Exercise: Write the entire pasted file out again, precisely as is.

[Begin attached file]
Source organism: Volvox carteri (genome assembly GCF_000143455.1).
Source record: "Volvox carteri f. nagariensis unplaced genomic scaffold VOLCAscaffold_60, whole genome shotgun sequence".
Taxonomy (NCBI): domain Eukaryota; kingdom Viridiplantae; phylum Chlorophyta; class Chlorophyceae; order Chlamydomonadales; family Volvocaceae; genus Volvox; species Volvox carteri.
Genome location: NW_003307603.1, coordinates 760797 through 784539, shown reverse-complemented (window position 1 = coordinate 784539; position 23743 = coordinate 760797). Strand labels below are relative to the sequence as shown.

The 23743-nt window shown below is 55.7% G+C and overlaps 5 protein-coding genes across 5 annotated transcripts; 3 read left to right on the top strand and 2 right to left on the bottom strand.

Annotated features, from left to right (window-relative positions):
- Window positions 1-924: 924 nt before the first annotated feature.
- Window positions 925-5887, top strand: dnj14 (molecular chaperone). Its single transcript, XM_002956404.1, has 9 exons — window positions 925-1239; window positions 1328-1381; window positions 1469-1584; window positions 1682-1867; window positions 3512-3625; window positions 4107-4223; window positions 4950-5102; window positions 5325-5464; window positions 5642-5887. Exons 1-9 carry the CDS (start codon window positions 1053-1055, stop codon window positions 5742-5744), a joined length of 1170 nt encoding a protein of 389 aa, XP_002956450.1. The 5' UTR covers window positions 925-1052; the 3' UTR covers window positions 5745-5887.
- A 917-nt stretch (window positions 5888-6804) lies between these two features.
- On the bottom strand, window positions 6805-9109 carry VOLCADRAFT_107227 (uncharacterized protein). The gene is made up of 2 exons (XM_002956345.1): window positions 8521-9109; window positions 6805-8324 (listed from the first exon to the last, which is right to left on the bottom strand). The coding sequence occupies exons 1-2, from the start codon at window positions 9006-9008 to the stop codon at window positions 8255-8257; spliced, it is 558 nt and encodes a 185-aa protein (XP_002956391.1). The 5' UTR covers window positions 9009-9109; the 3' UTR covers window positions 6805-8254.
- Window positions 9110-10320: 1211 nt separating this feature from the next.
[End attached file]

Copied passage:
Source organism: Volvox carteri (genome assembly GCF_000143455.1).
Source record: "Volvox carteri f. nagariensis unplaced genomic scaffold VOLCAscaffold_60, whole genome shotgun sequence".
Taxonomy (NCBI): domain Eukaryota; kingdom Viridiplantae; phylum Chlorophyta; class Chlorophyceae; order Chlamydomonadales; family Volvocaceae; genus Volvox; species Volvox carteri.
Genome location: NW_003307603.1, coordinates 760797 through 784539, shown reverse-complemented (window position 1 = coordinate 784539; position 23743 = coordinate 760797). Strand labels below are relative to the sequence as shown.

The 23743-nt window shown below is 55.7% G+C and overlaps 5 protein-coding genes across 5 annotated transcripts; 3 read left to right on the top strand and 2 right to left on the bottom strand.

Annotated features, from left to right (window-relative positions):
- Window positions 1-924: 924 nt before the first annotated feature.
- Window positions 925-5887, top strand: dnj14 (molecular chaperone). Its single transcript, XM_002956404.1, has 9 exons — window positions 925-1239; window positions 1328-1381; window positions 1469-1584; window positions 1682-1867; window positions 3512-3625; window positions 4107-4223; window positions 4950-5102; window positions 5325-5464; window positions 5642-5887. Exons 1-9 carry the CDS (start codon window positions 1053-1055, stop codon window positions 5742-5744), a joined length of 1170 nt encoding a protein of 389 aa, XP_002956450.1. The 5' UTR covers window positions 925-1052; the 3' UTR covers window positions 5745-5887.
- A 917-nt stretch (window positions 5888-6804) lies between these two features.
- On the bottom strand, window positions 6805-9109 carry VOLCADRAFT_107227 (uncharacterized protein). The gene is made up of 2 exons (XM_002956345.1): window positions 8521-9109; window positions 6805-8324 (listed from the first exon to the last, which is right to left on the bottom strand). The coding sequence occupies exons 1-2, from the start codon at window positions 9006-9008 to the stop codon at window positions 8255-8257; spliced, it is 558 nt and encodes a 185-aa protein (XP_002956391.1). The 5' UTR covers window positions 9009-9109; the 3' UTR covers window positions 6805-8254.
- Window positions 9110-10320: 1211 nt separating this feature from the next.